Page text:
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Continuing professional learning for PE teachers

John Bentley, chief executive officer, Inspiring Learning, shares his thoughts on the benefits of PE staff attending sports trips

Posted by Hannah Oakman | September 05, 2016 | Sports & Leisure

With teacher retention a hot topic at the moment, I believe that a good way to help engage and support the continuing professional learning (CPL) of PE staff is to support their participation and leadership of school trips.  

Establishment of a high quality and stable workforce is a key factor in long-term school improvement and therefore has to be a top priority for senior leaders.  So how can a school trip help with this?  Well, far from being the ‘jolly’ that their colleagues left in the staffroom might imagine, well designed developmental sports trips (including skiing), are just as useful for teachers as they are for the students in terms of learning opportunities. The benefits to young people – development of leadership and team-working skills, resilience and perseverance – are also applicable to staff.  While students return to the classroom engaged, enthused and excited, with new skills and new friends, teachers come back to school similarly refreshed and having benefitted from watching and learning from the professional coaches as they run the students through drills, tactics and theory.

Seeing at first hand the tools and techniques used by the expert coaches running the trip really enhance the professional practice of PE staff - boosting their confidence and providing them with new, valuable and up-to-date resources to draw upon. Everything they learn can be taken back to school and used for the rest of the year and to support colleagues and students who stayed behind. Ideas gained are easily transferable, so that teaching tactics on the ski slope will also work on the football field.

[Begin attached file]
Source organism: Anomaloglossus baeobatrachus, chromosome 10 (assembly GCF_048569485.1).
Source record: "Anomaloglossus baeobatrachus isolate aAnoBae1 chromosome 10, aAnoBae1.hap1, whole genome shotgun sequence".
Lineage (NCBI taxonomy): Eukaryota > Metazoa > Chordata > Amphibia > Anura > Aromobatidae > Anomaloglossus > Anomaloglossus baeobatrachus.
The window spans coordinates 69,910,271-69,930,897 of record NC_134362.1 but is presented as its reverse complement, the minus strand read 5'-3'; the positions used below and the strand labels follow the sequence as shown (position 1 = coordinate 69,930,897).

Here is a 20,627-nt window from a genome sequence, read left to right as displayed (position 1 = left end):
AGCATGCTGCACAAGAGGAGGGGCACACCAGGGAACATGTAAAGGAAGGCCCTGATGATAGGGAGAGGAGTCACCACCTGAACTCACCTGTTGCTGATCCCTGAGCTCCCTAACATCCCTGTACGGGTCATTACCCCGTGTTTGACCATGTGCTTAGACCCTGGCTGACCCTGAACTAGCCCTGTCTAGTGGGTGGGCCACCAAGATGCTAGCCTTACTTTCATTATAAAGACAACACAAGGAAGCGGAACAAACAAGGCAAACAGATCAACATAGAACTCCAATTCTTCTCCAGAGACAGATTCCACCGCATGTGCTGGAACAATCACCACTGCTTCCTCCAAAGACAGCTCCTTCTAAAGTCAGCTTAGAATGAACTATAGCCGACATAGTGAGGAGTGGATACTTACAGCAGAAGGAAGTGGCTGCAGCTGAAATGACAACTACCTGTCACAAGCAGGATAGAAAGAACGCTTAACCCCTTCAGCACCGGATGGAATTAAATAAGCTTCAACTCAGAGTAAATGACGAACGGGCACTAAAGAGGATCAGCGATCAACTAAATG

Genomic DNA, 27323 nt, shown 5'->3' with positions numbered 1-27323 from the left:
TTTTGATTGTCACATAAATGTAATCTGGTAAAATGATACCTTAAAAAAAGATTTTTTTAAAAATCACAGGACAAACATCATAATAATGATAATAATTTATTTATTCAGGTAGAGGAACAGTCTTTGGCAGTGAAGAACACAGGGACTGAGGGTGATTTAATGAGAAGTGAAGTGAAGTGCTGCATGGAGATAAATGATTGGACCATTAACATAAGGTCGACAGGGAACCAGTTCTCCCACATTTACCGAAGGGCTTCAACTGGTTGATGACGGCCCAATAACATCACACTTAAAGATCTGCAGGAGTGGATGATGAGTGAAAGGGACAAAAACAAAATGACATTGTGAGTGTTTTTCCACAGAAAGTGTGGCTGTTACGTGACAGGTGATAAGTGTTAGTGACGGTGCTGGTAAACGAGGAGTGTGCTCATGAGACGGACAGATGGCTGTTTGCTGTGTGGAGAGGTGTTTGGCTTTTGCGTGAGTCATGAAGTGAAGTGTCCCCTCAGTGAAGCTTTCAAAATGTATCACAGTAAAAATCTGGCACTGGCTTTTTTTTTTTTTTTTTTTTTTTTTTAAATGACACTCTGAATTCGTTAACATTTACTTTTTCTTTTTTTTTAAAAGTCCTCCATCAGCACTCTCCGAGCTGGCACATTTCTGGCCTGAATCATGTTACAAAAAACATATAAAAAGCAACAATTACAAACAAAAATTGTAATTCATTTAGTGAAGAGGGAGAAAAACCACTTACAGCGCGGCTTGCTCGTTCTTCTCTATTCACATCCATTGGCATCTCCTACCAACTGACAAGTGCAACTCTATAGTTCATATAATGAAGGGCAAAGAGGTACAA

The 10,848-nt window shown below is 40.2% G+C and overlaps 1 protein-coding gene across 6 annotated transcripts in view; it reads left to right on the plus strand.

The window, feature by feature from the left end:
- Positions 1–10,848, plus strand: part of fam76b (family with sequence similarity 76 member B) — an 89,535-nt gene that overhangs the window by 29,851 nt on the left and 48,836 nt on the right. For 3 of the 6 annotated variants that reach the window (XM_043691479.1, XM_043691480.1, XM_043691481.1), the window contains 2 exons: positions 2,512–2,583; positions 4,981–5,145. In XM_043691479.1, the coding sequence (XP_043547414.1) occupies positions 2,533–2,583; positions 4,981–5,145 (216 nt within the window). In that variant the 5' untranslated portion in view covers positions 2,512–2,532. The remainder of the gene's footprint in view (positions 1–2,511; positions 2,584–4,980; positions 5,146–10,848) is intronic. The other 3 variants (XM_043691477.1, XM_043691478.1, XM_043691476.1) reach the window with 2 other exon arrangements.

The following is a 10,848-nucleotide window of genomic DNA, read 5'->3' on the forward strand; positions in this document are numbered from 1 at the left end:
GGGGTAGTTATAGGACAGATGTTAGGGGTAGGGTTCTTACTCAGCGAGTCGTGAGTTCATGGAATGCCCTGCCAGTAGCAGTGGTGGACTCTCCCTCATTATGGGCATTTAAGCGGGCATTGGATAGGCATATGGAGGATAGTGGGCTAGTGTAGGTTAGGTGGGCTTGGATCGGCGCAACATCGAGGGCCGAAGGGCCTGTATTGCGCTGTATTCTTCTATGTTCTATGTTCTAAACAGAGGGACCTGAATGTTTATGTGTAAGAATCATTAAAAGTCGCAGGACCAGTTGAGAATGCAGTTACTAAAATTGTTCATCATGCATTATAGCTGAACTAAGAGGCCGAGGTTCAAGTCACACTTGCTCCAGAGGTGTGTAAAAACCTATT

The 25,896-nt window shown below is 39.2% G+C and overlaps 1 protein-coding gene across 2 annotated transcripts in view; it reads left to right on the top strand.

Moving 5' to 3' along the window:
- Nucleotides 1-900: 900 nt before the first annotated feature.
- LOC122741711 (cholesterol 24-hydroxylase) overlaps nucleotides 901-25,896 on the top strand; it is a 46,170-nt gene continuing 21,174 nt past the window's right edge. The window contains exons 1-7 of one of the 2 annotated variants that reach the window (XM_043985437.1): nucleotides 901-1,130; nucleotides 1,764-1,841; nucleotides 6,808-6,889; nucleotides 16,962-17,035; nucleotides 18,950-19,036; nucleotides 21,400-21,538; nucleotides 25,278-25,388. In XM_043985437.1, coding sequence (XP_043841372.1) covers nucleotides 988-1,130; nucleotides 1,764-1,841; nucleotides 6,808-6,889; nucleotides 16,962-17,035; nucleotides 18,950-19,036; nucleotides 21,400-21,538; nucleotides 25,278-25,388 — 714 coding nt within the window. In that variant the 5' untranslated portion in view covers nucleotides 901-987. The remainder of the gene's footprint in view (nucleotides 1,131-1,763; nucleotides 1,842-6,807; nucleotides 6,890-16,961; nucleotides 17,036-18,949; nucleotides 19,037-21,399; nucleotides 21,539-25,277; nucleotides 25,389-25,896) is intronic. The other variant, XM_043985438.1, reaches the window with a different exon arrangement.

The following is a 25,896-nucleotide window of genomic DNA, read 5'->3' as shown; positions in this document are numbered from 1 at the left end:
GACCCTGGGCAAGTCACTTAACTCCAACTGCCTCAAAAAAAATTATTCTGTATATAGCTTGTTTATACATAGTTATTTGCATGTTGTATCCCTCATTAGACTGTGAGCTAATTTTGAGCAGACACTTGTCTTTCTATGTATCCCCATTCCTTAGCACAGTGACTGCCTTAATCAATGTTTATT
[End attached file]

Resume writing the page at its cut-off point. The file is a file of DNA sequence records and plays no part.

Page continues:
Specialist sports development experiences are very different to run of the mill sports lessons, providing focus and engagement which is simply not possible within a school environment. They provide additional time and space for a properly planned approach, without the curriculum pressures on time.  By taking children on organised developmental sports trips you ensure that they are not just playing matches, but also are training for three to four hours a day.

These trips often allow schools to gain a wealth of experience by working in partnership with top clubs, national bodies and centres of excellence, providing their students and teachers with an intensive and potentially life-changing experience. They will benefit from high-quality coaching, techniques, theory and experiences which will pay dividends long after the trip ends.

This CPL aspect is invaluable in helping PE teachers progress to senior management positions. I believe that PE teachers frequently demonstrate all the professional qualities and skills, drive and vision necessary in a successful headship. Obviously, they have experience of leading and coaching teams and know how to approach problems in a practical way.

Let’s not forget that many PE teachers won’t want, or be able, to run up and down the sports fields as they work up until their 60s and need other opportunities.   

Feeling under-valued, lacking the support to do a good job or to improve and facing a lack of career or development opportunities are common reasons given by staff when they leave a school.   The opportunities afforded by regular sports trips to energise staff will definitely address these types of concerns and ensure that PE teachers, like their students, fulfill their true potential both on the sports field and in the classroom.

Independent schools have an excellent reputation for teaching and playing sport – but no one can sit on their laurels, it’s vital that staff have all the necessary support to maintain standards. I truly believe that participation on developmental sports trips will help PE staff to go the extra mile.

John Bentley is chief executive officer of Inspiring Learning, the largest independent provider of out of classroom learning experiences in the UK


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